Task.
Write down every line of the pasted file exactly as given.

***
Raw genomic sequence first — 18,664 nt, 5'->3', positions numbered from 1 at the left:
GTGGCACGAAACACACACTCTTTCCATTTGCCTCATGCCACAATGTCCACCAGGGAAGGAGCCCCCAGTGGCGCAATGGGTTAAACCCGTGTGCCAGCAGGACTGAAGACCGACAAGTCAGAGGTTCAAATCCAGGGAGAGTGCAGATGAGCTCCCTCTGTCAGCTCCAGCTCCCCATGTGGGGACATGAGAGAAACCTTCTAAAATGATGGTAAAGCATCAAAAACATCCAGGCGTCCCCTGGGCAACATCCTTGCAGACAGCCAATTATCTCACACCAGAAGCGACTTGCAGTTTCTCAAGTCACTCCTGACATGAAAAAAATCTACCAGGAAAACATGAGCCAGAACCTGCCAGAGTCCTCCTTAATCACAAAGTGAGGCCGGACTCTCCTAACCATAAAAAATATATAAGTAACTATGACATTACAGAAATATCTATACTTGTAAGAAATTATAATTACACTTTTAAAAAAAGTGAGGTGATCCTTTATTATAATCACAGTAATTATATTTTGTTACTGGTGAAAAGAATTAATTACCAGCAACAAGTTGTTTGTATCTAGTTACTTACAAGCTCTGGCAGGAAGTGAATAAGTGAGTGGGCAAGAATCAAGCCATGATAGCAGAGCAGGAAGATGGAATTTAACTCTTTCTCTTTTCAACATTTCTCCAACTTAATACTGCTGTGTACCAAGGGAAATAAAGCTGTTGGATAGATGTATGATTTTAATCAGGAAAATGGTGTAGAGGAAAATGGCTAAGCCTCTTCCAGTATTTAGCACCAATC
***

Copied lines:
Raw genomic sequence first — 18,664 nt, 5'->3', positions numbered from 1 at the left:
GTGGCACGAAACACACACTCTTTCCATTTGCCTCATGCCACAATGTCCACCAGGGAAGGAGCCCCCAGTGGCGCAATGGGTTAAACCCGTGTGCCAGCAGGACTGAAGACCGACAAGTCAGAGGTTCAAATCCAGGGAGAGTGCAGATGAGCTCCCTCTGTCAGCTCCAGCTCCCCATGTGGGGACATGAGAGAAACCTTCTAAAATGATGGTAAAGCATCAAAAACATCCAGGCGTCCCCTGGGCAACATCCTTGCAGACAGCCAATTATCTCACACCAGAAGCGACTTGCAGTTTCTCAAGTCACTCCTGACATGAAAAAAATCTACCAGGAAAACATGAGCCAGAACCTGCCAGAGTCCTCCTTAATCACAAAGTGAGGCCGGACTCTCCTAACCATAAAAAATATATAAGTAACTATGACATTACAGAAATATCTATACTTGTAAGAAATTATAATTACACTTTTAAAAAAAGTGAGGTGATCCTTTATTATAATCACAGTAATTATATTTTGTTACTGGTGAAAAGAATTAATTACCAGCAACAAGTTGTTTGTATCTAGTTACTTACAAGCTCTGGCAGGAAGTGAATAAGTGAGTGGGCAAGAATCAAGCCATGATAGCAGAGCAGGAAGATGGAATTTAACTCTTTCTCTTTTCAACATTTCTCCAACTTAATACTGCTGTGTACCAAGGGAAATAAAGCTGTTGGATAGATGTATGATTTTAATCAGGAAAATGGTGTAGAGGAAAATGGCTAAGCCTCTTCCAGTATTTAGCACCAATC